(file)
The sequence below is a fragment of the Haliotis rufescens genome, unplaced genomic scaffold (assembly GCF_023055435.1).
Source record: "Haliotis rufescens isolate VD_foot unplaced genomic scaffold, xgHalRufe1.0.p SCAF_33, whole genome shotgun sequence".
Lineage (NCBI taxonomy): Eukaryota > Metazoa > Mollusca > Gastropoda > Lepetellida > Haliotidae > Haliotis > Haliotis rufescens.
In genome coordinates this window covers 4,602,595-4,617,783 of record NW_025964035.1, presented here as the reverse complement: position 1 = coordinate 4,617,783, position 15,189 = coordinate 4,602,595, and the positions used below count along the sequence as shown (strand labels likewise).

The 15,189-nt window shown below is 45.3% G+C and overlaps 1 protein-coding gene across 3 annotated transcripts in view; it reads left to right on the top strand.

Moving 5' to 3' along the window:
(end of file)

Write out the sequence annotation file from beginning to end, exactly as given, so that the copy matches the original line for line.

The sequence below is a fragment of the Haliotis rufescens genome, unplaced genomic scaffold (assembly GCF_023055435.1).
Source record: "Haliotis rufescens isolate VD_foot unplaced genomic scaffold, xgHalRufe1.0.p SCAF_33, whole genome shotgun sequence".
Lineage (NCBI taxonomy): Eukaryota > Metazoa > Mollusca > Gastropoda > Lepetellida > Haliotidae > Haliotis > Haliotis rufescens.
In genome coordinates this window covers 4,602,595-4,617,783 of record NW_025964035.1, presented here as the reverse complement: position 1 = coordinate 4,617,783, position 15,189 = coordinate 4,602,595, and the positions used below count along the sequence as shown (strand labels likewise).

The 15,189-nt window shown below is 45.3% G+C and overlaps 1 protein-coding gene across 3 annotated transcripts in view; it reads left to right on the top strand.

Moving 5' to 3' along the window: